The difference between someone with a lot of followers and not much money, and someone with a lot of revenue but fewer followers comes down to the way they each use their content. Use this content strategy to reach the goals in your business faster.
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Today I want to share basically everything I know about creating content with a purpose.
What’s that purpose? To reach the specific goals we have for our business.
Whether your goal is more sales, more freedom, more control, more followers, it doesn’t matter. Content marketing is a free way to get the outcomes you want for your business and your life.
The common story that I come across is a creative or artist who has spent years building up their social media following, with nothing tangible to show for it.
10,000 or even 100,000 followers on a social platform has no inherent meaning other than people are interested in what you post.
The number itself doesn’t equal sales, or revenue, or freedom, or any of those things.
So the disconnect between followers and results is where we need to put our focus today.
How do we use content to get the results we want in our business?
Let’s dive in:
Creating Content With A Purpose
Most creatives approach social media with the idea that they need to post as much as possible, get more followers, and somehow the results take care of themselves.
I have rarely seen this to be true. Every so often there’s an outlier that creates a new social profile or YouTube channel or blog and it becomes a massive hit and they can start to monetize off of all of the awareness they’re getting.
We can’t build a system around outliers. Rather, we have to look at what works across industries and people who have figured out how to turn content into results.
Years ago, I was taught the 4 Cs from Jeffrey and Daniel Harmon, collectively known as the Harmon Brothers.
This is a team that has made a business out of creating content that gets results for their clients. Just look at their home page.
Here’s the 4 Cs they taught me and my business partner years ago:
- Collaboration/Cross Promotion
- Call to Action
Let’s walk through them one by one, because it’s likely that you’re doing one or two of these quite well, and just need to add the rest to get the results you’re after.
When we talk about content, we’re not only referring to the video, image, tweet, or post. The content refers to everything – your title, your thumbnail, your hashtags, your profile.
What I’ve found to be most important when it comes to content is to make it as “native” to the platform as possible.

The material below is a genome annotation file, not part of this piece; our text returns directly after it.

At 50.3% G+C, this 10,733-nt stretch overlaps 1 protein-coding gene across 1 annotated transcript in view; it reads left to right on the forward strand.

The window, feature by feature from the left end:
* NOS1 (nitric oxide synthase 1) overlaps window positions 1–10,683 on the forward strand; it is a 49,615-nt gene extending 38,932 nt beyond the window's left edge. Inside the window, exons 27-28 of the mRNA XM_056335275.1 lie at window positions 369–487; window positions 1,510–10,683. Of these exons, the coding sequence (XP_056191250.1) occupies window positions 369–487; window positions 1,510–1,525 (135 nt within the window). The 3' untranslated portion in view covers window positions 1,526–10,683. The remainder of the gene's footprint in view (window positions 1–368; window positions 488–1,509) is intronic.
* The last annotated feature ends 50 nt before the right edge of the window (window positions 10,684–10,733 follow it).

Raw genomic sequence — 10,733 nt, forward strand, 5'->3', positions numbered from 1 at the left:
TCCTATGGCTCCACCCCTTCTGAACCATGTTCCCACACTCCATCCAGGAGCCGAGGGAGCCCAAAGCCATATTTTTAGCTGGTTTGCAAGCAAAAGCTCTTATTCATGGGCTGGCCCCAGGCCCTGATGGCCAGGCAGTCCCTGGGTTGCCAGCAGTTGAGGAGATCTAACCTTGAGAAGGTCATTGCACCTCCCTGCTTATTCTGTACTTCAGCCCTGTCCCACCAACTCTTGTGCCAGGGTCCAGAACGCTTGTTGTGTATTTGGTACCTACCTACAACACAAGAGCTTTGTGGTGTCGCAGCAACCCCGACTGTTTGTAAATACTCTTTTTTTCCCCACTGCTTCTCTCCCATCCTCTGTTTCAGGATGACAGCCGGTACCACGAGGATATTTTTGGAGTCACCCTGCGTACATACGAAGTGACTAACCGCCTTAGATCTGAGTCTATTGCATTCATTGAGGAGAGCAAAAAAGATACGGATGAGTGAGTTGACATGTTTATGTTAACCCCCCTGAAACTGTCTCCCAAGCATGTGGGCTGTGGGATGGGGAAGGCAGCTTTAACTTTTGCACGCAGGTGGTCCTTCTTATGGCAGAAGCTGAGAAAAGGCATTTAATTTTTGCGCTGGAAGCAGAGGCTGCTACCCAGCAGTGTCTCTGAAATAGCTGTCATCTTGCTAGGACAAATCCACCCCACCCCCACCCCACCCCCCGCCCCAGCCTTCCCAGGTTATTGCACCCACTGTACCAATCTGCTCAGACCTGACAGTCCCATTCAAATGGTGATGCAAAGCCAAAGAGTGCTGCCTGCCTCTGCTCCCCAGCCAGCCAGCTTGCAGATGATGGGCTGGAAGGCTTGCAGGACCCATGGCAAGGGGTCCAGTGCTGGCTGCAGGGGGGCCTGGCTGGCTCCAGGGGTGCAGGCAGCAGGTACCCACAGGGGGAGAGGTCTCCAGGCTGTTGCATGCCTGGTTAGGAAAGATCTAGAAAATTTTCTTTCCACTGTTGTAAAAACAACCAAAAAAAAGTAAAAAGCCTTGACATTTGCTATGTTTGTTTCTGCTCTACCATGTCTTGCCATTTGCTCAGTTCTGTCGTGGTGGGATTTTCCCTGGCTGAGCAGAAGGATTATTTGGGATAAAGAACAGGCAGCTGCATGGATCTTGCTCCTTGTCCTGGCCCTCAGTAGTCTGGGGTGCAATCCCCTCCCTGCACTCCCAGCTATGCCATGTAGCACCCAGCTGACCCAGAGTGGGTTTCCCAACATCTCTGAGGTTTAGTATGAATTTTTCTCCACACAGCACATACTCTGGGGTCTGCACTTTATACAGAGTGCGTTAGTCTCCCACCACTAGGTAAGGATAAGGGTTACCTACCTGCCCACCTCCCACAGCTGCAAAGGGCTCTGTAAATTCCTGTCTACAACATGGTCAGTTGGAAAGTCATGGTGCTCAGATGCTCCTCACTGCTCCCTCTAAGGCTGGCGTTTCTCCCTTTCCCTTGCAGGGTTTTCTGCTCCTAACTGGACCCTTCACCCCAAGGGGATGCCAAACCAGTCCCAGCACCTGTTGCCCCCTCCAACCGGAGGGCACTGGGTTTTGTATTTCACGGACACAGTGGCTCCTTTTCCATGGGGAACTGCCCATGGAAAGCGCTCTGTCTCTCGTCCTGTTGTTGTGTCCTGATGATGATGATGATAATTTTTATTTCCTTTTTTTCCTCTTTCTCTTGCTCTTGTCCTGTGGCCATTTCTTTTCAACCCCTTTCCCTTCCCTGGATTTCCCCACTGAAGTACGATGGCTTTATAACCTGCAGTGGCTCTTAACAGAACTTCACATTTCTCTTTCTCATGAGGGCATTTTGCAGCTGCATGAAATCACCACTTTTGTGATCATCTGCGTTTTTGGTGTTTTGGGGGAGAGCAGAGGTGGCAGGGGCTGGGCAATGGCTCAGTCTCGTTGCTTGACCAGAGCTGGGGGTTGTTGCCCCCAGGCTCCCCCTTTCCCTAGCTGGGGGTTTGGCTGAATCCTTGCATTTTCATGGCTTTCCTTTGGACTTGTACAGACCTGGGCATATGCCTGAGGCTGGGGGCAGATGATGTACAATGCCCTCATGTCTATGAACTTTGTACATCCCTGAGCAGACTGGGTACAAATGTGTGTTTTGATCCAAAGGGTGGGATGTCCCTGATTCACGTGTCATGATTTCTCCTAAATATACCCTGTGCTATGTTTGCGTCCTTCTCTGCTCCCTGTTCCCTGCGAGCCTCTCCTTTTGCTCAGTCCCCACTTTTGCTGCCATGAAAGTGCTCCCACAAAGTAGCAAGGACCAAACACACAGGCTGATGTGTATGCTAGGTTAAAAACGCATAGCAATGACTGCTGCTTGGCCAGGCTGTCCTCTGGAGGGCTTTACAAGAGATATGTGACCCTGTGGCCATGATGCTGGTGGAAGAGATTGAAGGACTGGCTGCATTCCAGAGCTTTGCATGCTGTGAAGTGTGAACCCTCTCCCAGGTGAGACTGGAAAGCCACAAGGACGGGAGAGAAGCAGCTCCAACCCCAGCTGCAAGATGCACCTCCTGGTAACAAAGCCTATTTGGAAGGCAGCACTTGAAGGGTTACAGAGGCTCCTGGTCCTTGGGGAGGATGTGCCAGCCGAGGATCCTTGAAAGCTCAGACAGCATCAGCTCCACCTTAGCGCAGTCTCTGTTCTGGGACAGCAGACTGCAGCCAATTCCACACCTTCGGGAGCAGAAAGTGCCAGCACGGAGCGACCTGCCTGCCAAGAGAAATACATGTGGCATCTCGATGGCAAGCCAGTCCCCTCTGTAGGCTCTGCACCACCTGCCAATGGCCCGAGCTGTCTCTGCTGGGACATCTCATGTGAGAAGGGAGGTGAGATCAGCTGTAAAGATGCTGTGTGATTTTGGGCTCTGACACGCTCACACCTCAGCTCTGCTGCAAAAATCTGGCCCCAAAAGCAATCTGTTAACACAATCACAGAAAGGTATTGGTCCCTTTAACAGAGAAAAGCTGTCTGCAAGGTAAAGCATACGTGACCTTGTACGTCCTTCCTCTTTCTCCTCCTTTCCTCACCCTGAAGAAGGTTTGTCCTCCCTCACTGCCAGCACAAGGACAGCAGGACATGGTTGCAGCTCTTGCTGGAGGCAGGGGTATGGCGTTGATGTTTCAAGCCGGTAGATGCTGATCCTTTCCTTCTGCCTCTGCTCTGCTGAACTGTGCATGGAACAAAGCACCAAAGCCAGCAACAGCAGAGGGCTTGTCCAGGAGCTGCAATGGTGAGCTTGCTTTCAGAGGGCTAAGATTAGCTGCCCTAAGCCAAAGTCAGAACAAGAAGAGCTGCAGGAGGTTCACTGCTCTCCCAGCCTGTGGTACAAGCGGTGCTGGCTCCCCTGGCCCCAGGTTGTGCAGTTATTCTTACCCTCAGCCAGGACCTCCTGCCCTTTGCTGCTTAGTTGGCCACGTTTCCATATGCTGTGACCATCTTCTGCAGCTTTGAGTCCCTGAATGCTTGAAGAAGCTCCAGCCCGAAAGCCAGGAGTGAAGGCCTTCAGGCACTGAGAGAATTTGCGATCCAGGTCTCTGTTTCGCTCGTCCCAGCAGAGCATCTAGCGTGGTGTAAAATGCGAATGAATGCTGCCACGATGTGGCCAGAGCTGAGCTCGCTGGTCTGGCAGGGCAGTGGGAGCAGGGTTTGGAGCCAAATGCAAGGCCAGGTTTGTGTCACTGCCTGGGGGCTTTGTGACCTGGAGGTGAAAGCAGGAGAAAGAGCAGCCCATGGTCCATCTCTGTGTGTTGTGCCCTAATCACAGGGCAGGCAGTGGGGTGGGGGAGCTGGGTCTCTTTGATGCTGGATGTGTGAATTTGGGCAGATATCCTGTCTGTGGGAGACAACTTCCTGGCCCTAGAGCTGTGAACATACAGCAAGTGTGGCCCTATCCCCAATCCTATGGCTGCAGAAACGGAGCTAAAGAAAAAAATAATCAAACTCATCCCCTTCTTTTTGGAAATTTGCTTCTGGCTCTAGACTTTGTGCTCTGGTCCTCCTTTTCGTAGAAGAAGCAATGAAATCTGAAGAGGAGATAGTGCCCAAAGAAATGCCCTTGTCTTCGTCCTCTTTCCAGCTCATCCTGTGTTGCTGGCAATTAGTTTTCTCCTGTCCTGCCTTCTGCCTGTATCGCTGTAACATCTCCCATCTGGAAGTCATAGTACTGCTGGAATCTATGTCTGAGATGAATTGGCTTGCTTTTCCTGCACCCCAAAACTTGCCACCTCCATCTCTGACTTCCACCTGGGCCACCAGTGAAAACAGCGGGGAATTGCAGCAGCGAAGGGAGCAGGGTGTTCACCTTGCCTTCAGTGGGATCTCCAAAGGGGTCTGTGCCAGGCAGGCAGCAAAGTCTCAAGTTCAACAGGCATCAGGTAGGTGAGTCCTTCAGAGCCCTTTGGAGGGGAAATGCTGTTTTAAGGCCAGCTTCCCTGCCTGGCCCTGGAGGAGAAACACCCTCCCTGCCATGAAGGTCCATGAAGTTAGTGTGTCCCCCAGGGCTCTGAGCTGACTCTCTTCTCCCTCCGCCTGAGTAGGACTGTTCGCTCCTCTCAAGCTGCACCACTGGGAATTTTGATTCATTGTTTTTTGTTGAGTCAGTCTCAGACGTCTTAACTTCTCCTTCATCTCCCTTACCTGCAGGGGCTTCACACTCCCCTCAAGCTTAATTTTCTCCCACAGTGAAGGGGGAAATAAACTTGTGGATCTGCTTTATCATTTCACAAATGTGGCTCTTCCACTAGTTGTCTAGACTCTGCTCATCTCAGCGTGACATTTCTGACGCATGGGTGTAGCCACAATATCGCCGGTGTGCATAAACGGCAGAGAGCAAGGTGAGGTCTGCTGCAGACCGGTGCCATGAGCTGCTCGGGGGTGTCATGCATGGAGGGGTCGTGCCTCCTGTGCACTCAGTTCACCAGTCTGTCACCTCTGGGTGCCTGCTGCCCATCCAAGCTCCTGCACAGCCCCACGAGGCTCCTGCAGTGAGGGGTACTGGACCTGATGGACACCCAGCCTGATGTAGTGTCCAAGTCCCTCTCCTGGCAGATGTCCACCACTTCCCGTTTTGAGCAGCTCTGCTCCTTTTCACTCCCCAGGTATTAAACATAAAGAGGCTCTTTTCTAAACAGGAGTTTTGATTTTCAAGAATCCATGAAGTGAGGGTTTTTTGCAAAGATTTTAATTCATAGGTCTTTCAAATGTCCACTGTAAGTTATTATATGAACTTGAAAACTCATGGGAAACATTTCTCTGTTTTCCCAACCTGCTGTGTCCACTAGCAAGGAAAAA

The most recent example of this in 2020 is the recent battle between TikTok and Instagram Reels. You see plenty of people trying to copy/paste their tiktoks over to Instagram, but Instagram isn’t promoting those as much as their native version (*cough* copy *cough*) of that short-form content.
Similarly, if you post a YouTube video to Facebook, it will get much less distribution from the platform than a native video you upload directly to Facebook.
One of the videos I produced has over 18 million views on YouTube:
But when they added the video to Facebook, they uploaded it natively and it added another 340 thousand views:
The same thing goes for blog posts. Whenever I paste the content of a blog post into a new Facebook post, rather than just linking to the post on my site, there are 10x the views.
The platforms want to keep people on their platforms. The more you can post natively, the more they will share your content with your audience.
You’ve got to give the platforms what they want – native content.
Collaboration & Cross Promotion
The size of your audience is what it is at any given moment. When you’ve got a big piece of content that you’re going to publish – a new album, a sale on your products, etc – you’re limited in your reach.
The fastest way to exponentially reach more people is through collaboration and cross promotion.
I’ve used this principle over the last month to grow my newsletter faster than I have been over the summer. I started reaching out to other newsletter publishers with a similar audience to mine and asking if we could each promote the other’s newsletter to our audiences.
The results speak for themselves:
Some other ways people use this principle are in collaborations on YouTube – inviting another channel of a similar size or greater than you to be in a video on your channel.